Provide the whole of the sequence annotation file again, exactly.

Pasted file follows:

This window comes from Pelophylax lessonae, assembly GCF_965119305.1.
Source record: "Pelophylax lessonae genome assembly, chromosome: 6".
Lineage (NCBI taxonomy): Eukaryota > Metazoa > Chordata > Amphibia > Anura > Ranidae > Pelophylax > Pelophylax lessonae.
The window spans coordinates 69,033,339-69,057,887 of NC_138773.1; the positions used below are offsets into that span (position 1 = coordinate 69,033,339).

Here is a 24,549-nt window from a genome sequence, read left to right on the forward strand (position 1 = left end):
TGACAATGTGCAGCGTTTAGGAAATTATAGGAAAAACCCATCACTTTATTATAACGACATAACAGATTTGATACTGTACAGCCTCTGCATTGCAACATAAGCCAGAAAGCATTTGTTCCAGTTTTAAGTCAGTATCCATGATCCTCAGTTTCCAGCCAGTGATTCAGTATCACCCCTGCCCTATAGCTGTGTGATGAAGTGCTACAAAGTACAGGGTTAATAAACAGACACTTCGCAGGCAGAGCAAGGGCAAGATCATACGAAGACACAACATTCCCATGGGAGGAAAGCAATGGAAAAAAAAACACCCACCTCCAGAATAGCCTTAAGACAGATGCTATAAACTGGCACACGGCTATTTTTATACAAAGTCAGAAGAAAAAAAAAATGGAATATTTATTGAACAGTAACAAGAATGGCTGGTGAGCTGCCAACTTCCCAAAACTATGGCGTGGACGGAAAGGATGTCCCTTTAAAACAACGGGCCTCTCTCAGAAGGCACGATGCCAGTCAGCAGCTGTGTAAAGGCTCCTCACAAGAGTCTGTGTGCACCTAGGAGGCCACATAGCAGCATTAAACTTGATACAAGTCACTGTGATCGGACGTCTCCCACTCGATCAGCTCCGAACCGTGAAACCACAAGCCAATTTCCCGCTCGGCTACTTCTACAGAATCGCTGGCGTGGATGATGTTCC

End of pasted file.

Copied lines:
This window comes from Pelophylax lessonae, assembly GCF_965119305.1.
Source record: "Pelophylax lessonae genome assembly, chromosome: 6".
Lineage (NCBI taxonomy): Eukaryota > Metazoa > Chordata > Amphibia > Anura > Ranidae > Pelophylax > Pelophylax lessonae.
The window spans coordinates 69,033,339-69,057,887 of NC_138773.1; the positions used below are offsets into that span (position 1 = coordinate 69,033,339).

Here is a 24,549-nt window from a genome sequence, read left to right on the forward strand (position 1 = left end):
TGACAATGTGCAGCGTTTAGGAAATTATAGGAAAAACCCATCACTTTATTATAACGACATAACAGATTTGATACTGTACAGCCTCTGCATTGCAACATAAGCCAGAAAGCATTTGTTCCAGTTTTAAGTCAGTATCCATGATCCTCAGTTTCCAGCCAGTGATTCAGTATCACCCCTGCCCTATAGCTGTGTGATGAAGTGCTACAAAGTACAGGGTTAATAAACAGACACTTCGCAGGCAGAGCAAGGGCAAGATCATACGAAGACACAACATTCCCATGGGAGGAAAGCAATGGAAAAAAAAACACCCACCTCCAGAATAGCCTTAAGACAGATGCTATAAACTGGCACACGGCTATTTTTATACAAAGTCAGAAGAAAAAAAAAATGGAATATTTATTGAACAGTAACAAGAATGGCTGGTGAGCTGCCAACTTCCCAAAACTATGGCGTGGACGGAAAGGATGTCCCTTTAAAACAACGGGCCTCTCTCAGAAGGCACGATGCCAGTCAGCAGCTGTGTAAAGGCTCCTCACAAGAGTCTGTGTGCACCTAGGAGGCCACATAGCAGCATTAAACTTGATACAAGTCACTGTGATCGGACGTCTCCCACTCGATCAGCTCCGAACCGTGAAACCACAAGCCAATTTCCCGCTCGGCTACTTCTACAGAATCGCTGGCGTGGATGATGTTCC